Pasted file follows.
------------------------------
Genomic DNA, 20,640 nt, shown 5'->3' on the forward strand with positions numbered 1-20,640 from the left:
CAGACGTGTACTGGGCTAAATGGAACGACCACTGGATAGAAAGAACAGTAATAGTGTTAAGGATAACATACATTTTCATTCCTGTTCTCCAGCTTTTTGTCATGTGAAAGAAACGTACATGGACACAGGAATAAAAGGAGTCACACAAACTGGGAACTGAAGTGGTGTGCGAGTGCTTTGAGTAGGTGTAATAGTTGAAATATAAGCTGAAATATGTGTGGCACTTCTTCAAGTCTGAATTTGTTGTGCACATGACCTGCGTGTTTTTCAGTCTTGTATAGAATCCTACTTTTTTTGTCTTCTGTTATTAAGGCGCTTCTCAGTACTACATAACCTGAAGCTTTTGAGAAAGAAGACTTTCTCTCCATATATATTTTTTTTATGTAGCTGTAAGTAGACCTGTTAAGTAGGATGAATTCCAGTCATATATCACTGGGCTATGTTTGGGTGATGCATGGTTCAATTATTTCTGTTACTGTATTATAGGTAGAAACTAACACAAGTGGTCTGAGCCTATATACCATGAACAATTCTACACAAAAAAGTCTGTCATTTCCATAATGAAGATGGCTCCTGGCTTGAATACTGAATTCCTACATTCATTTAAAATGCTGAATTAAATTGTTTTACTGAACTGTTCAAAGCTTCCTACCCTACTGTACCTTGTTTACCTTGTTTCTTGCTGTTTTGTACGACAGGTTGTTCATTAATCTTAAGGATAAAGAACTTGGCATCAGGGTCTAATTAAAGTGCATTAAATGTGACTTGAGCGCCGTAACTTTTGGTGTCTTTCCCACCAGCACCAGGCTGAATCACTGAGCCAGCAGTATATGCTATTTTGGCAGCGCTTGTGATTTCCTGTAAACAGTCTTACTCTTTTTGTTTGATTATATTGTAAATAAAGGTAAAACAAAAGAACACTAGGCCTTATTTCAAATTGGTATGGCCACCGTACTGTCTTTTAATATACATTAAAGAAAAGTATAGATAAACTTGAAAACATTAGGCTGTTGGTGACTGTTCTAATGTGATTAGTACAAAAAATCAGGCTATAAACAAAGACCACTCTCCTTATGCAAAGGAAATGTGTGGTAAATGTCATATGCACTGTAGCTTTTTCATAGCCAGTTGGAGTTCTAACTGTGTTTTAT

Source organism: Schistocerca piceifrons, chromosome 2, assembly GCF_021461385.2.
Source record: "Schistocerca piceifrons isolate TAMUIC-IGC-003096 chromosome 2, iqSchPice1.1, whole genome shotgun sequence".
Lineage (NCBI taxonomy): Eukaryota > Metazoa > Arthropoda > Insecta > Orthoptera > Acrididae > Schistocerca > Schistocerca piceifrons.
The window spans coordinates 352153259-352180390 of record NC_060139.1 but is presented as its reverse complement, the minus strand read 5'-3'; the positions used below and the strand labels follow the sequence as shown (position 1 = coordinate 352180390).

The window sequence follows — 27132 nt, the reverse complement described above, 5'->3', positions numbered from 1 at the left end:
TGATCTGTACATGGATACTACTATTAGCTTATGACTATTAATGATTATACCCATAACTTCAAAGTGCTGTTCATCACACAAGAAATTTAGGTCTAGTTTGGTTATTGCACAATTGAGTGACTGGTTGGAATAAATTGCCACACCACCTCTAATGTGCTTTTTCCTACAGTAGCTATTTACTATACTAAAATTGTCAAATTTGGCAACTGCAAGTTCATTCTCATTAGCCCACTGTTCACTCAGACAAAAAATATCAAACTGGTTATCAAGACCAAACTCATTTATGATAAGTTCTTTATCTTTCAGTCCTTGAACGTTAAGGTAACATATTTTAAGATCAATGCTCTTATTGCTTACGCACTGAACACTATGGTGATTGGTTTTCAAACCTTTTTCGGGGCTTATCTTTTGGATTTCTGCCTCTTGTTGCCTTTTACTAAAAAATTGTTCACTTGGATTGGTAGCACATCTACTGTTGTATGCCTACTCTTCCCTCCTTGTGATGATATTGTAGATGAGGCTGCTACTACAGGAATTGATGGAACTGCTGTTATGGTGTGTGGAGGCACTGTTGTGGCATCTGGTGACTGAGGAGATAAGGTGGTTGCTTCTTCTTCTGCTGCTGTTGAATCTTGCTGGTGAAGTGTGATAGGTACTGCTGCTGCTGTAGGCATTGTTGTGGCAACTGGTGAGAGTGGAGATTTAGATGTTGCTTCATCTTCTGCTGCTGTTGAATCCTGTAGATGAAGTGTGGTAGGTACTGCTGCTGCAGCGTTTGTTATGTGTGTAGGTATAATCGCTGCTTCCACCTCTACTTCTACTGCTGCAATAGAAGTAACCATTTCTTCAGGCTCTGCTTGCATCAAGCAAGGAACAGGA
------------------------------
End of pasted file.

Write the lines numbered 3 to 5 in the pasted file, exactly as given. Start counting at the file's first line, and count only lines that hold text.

Source organism: Schistocerca piceifrons, chromosome 2, assembly GCF_021461385.2.
Source record: "Schistocerca piceifrons isolate TAMUIC-IGC-003096 chromosome 2, iqSchPice1.1, whole genome shotgun sequence".
Lineage (NCBI taxonomy): Eukaryota > Metazoa > Arthropoda > Insecta > Orthoptera > Acrididae > Schistocerca > Schistocerca piceifrons.